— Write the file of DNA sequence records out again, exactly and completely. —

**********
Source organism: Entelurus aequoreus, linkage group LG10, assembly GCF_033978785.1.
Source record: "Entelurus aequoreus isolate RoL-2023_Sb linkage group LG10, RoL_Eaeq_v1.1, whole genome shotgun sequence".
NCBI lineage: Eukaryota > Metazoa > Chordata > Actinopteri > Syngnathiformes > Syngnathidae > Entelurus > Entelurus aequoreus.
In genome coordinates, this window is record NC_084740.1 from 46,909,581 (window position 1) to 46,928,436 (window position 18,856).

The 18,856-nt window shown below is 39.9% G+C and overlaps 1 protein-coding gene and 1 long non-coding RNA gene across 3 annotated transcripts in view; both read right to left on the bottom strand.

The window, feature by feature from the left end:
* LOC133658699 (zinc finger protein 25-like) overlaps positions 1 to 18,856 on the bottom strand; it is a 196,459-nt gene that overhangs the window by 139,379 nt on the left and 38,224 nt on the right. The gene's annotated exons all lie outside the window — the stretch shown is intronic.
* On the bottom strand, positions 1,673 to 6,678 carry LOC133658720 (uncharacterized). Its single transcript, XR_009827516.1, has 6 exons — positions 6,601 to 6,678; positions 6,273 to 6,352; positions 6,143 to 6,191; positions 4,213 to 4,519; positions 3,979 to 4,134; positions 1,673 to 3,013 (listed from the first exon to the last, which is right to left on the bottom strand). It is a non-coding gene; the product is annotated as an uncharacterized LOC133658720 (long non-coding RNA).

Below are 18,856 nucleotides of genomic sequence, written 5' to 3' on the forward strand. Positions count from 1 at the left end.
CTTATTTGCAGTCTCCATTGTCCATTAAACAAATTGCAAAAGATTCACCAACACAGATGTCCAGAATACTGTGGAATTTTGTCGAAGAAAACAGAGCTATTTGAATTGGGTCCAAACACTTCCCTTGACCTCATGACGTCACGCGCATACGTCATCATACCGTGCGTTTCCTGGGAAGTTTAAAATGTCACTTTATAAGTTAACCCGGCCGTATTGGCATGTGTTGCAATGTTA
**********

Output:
Source organism: Entelurus aequoreus, linkage group LG10, assembly GCF_033978785.1.
Source record: "Entelurus aequoreus isolate RoL-2023_Sb linkage group LG10, RoL_Eaeq_v1.1, whole genome shotgun sequence".
NCBI lineage: Eukaryota > Metazoa > Chordata > Actinopteri > Syngnathiformes > Syngnathidae > Entelurus > Entelurus aequoreus.
In genome coordinates, this window is record NC_084740.1 from 46,909,581 (window position 1) to 46,928,436 (window position 18,856).

The 18,856-nt window shown below is 39.9% G+C and overlaps 1 protein-coding gene and 1 long non-coding RNA gene across 3 annotated transcripts in view; both read right to left on the bottom strand.

The window, feature by feature from the left end:
* LOC133658699 (zinc finger protein 25-like) overlaps positions 1 to 18,856 on the bottom strand; it is a 196,459-nt gene that overhangs the window by 139,379 nt on the left and 38,224 nt on the right. The gene's annotated exons all lie outside the window — the stretch shown is intronic.
* On the bottom strand, positions 1,673 to 6,678 carry LOC133658720 (uncharacterized). Its single transcript, XR_009827516.1, has 6 exons — positions 6,601 to 6,678; positions 6,273 to 6,352; positions 6,143 to 6,191; positions 4,213 to 4,519; positions 3,979 to 4,134; positions 1,673 to 3,013 (listed from the first exon to the last, which is right to left on the bottom strand). It is a non-coding gene; the product is annotated as an uncharacterized LOC133658720 (long non-coding RNA).

Below are 18,856 nucleotides of genomic sequence, written 5' to 3' on the forward strand. Positions count from 1 at the left end.
CTTATTTGCAGTCTCCATTGTCCATTAAACAAATTGCAAAAGATTCACCAACACAGATGTCCAGAATACTGTGGAATTTTGTCGAAGAAAACAGAGCTATTTGAATTGGGTCCAAACACTTCCCTTGACCTCATGACGTCACGCGCATACGTCATCATACCGTGCGTTTCCTGGGAAGTTTAAAATGTCACTTTATAAGTTAACCCGGCCGTATTGGCATGTGTTGCAATGTTA